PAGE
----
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Choosing a Tankless Water Heater in Delaware County


Tankless Water Heater Fuel Types

When it comes to choosing a tankless water heater, there are a few pieces of information to pay close attention to. These are fuel type, location, size, demand, and application.

There are two fuel types for tankless water heaters:

  • Gas-fired tankless heaters: Gas-fired tankless water heaters are a good choice for locations where natural gas or propane are in cheap supply. You must examine your gas line to see if it meets the requirements of your new gas-fired tankless heater; these needs may exceed those of your current tank-style water heater. Gas-fired water heaters also mean you’ll need to install a vent if you perform an interior installation.
  • Electric tankless heaters:  For electric tankless heaters, you have to consider the voltage, amperage, and circuit breaker. Voltages range from 110V to 277V, so ensure your home’s voltage is appropriate. When it comes to amperage, you need to ensure your home can support the tankless heater’s electricity demands. And, lastly, make sure you have space on your circuit or circuits to support your tankless heater – it may come down to putting the heater on its own circuit.

Tankless Water Heater Location, Size, and Demand

A central concern with tankless water heaters is where you need the hot water. Do you want a single-point system for one bathroom sink or one appliance? Do you want a multi-point system for one room? Or do you want a tankless water heater that works on an entire home?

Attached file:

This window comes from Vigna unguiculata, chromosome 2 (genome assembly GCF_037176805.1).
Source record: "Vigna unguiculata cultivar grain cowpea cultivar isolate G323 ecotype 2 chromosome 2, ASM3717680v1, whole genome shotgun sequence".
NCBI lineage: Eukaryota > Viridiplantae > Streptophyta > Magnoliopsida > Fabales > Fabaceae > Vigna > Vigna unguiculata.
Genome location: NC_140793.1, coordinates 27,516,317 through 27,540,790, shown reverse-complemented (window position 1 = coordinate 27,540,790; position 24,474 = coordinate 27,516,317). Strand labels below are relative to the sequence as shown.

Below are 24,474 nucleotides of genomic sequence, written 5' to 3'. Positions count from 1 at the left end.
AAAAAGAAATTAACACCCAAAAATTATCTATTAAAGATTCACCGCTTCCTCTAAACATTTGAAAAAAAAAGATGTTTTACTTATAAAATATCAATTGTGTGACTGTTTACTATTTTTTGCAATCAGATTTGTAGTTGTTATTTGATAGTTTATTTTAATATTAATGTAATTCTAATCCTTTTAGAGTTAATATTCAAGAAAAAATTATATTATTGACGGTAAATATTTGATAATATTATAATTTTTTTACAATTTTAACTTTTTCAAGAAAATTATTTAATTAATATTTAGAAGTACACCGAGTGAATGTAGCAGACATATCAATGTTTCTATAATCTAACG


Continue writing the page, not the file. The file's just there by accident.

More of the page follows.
Each fixture has its own level of demand, so gauge the flow rate of each appliance – a dishwasher requires up to 3 gallons per minute, for example – so it might be a good idea to install a dedicated tankless water heater for the dishwasher alone. Should you want a whole-home system, however, you need to add the flow rates together to get the right number so you can decide how big of a heater to purchase.

Then ambient water temperature comes into play: northern climes have lower average groundwater temperatures, so you’ll need a heavier-duty tankless heater in New York versus Texas, which has higher average groundwater temperatures, in order to heat water to the same temperature.

Tankless Water Heater Applications

The final concern for a tankless water heater is its use. There are point-of-use water heaters for single or multiple points in a single room, thermostatic heaters used to keep water hot over long distances, or whole-home systems. What you pick depends on what you need it for.

If you have any questions about tankless water heating, we’re here to help. Contact Feehan Plumbing & Heating for all of your tankless needs today!

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